"“This [the doubling in enterprise value] is a substantially faster rate of growth in value than achieved by public companies in the same countries, sectors and timeframe: 26 per cent per annum versus 12 per cent per annum,” E&Y said. It attributes private equity’s performance to four factors: selective buying, delivery of the portfolio company’s business plan, strong management, and selling well."

Sunday, October 29, 2006

R&D on the latest figures on R&D. Europe has fallen behind. This goes against the argument that European has more stability and can cocentrate on long-term goals unlike the short-term orientated nature of US and UK firms.
"But the scoreboard – the world’s most comprehensive R&D ranking – provides little reassurance for European policymakers who are concerned about Europe’s poor long-term R&D performance. European companies spent 5.6 per cent more in 2005-6 than the average of the previous four years. The comparable increase for US companies was 15.4 per cent. "

Wednesday, October 25, 2006


The FT on the "Big Bang" and (later) Mifid.
"Nevertheless, Mifid could also have profound effects on the business of banks. In his report, sponsored by LogicaCMG, the IT consultancy, Mr Bishop suggests that banks could steal a march on their competitors by, say, offering hedge funds a service whereby they can trade whole portfolios of stocks, even if those are listed on different exchanges. Large national banks could also match orders from their retail customers"

There may also be implications for the universal banks as it may no longer make sense to sell to retail investors if you have to prove that they have the best price.

Thursday, October 19, 2006

Chinese FX risk

Some comments on Chinese capital flows at the FT. China stems inflows of hot money:
"Qing Wang, of the Bank of America in Hong Kong, said in a research note that the authorities had made “systematic efforts to encourage major financial institutions to keep their foreign exchange assets offshore”.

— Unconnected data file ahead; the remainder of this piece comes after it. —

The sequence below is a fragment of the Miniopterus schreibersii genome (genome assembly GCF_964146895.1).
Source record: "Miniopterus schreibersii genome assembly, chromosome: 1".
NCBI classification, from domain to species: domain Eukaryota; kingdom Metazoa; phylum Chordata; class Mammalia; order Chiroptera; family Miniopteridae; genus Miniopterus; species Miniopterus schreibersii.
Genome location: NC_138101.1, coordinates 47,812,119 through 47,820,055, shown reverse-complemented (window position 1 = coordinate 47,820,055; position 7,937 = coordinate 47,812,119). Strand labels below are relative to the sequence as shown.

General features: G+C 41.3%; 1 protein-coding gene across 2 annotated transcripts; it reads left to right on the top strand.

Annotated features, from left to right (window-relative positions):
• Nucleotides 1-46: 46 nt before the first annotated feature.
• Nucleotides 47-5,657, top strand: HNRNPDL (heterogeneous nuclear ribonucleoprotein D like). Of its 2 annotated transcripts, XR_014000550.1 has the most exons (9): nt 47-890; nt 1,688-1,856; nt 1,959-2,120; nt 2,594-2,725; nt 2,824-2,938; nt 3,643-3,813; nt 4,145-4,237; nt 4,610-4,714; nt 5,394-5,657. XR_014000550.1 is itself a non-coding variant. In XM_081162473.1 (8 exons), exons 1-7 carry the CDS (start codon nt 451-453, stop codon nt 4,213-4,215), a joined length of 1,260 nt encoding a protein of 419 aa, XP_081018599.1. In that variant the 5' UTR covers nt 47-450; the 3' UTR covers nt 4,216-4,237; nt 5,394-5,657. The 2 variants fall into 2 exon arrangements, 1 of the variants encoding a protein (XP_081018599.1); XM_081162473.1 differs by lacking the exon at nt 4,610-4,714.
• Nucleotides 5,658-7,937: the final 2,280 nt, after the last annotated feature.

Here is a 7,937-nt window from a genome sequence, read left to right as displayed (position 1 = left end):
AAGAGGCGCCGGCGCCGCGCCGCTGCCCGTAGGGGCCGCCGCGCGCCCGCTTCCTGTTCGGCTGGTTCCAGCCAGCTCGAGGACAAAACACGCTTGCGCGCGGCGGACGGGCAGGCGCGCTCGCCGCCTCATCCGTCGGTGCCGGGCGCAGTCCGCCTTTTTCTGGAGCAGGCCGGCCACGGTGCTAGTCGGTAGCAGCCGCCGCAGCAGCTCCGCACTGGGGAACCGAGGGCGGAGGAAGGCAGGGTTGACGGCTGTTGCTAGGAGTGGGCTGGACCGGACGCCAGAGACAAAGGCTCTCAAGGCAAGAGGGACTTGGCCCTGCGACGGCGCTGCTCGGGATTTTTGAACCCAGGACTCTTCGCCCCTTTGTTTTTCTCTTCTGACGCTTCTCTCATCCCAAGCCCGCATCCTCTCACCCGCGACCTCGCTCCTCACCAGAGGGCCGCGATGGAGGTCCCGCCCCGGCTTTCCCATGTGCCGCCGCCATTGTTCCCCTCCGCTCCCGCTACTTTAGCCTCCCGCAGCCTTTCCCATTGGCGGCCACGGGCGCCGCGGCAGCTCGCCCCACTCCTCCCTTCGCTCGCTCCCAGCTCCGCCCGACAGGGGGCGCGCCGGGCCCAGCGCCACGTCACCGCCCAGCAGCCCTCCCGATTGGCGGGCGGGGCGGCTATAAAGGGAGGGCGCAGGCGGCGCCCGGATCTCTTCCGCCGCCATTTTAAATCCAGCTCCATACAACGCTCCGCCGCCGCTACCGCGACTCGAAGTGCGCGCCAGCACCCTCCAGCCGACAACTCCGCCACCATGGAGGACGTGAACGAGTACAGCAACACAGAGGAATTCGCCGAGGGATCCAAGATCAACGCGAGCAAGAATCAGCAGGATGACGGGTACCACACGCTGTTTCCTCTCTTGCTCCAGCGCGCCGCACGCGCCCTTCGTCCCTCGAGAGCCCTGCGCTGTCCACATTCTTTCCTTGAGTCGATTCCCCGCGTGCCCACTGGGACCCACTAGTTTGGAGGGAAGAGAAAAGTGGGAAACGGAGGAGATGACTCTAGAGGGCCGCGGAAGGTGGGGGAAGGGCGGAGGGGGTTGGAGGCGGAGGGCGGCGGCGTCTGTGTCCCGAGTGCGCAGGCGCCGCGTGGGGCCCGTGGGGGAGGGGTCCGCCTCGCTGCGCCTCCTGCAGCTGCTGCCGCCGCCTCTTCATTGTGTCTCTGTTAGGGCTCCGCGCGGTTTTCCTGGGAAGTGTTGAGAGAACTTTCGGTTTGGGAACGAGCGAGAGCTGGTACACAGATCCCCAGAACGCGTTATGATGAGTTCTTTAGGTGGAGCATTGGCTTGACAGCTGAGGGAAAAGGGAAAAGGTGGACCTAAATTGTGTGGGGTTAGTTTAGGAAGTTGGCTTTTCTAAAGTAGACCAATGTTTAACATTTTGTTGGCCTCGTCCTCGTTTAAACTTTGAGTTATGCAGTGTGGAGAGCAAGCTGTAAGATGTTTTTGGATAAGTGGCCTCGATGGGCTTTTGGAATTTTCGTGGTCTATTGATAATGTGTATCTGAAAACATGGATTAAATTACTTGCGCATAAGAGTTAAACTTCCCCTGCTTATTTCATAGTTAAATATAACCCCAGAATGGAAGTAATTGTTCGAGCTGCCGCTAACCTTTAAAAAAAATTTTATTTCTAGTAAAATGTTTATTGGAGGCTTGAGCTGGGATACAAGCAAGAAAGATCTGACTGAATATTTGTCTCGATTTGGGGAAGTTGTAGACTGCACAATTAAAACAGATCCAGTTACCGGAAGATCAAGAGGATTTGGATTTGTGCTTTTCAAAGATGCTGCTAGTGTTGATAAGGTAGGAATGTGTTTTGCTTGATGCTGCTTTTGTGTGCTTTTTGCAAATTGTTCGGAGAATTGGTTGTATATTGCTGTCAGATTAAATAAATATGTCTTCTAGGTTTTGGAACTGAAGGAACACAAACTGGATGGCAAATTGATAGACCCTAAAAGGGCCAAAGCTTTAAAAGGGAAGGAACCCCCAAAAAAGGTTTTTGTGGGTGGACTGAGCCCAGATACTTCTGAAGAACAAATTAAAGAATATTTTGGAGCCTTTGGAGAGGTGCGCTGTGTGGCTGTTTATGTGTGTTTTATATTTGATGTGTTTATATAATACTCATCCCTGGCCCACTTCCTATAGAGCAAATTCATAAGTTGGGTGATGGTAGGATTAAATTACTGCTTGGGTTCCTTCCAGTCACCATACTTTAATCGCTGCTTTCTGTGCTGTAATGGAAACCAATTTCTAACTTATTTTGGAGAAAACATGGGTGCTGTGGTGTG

This includes allowing state companies, such as the banks that have listed overseas, to leave some of the billions raised in initial public offerings offshore."

This seems to shift the risk to the private sector. Rather than force exchange for domesticic currency, the regulatory change means that USD are accumulated offshore by Chinese firms (offshor becauses domestic regulations require exchange for domestic currency). If it blows up, the burden is shared, but there is more likely to be profit motive in the firms' actions.

Tuesday, October 17, 2006

Verticle integration

FT on the story of Maersk:
"Eivind Kolding, joint chief executive of Maersk Line, says sharing an owner with many of the companies with which it does business helps the line to control its own destiny. Maersk Line has far more flexibility in how it modifies its services to meet changing conditions than other shipping lines, which are not so vertically integrated and therefore must always negotiate with partner lines, port operators and logistics companies."

This is also a study in corporate governance and globalisation.

Sunday, October 15, 2006

Private equity collusion?

John Gapper at the FT onThe case for barbarity in private equity: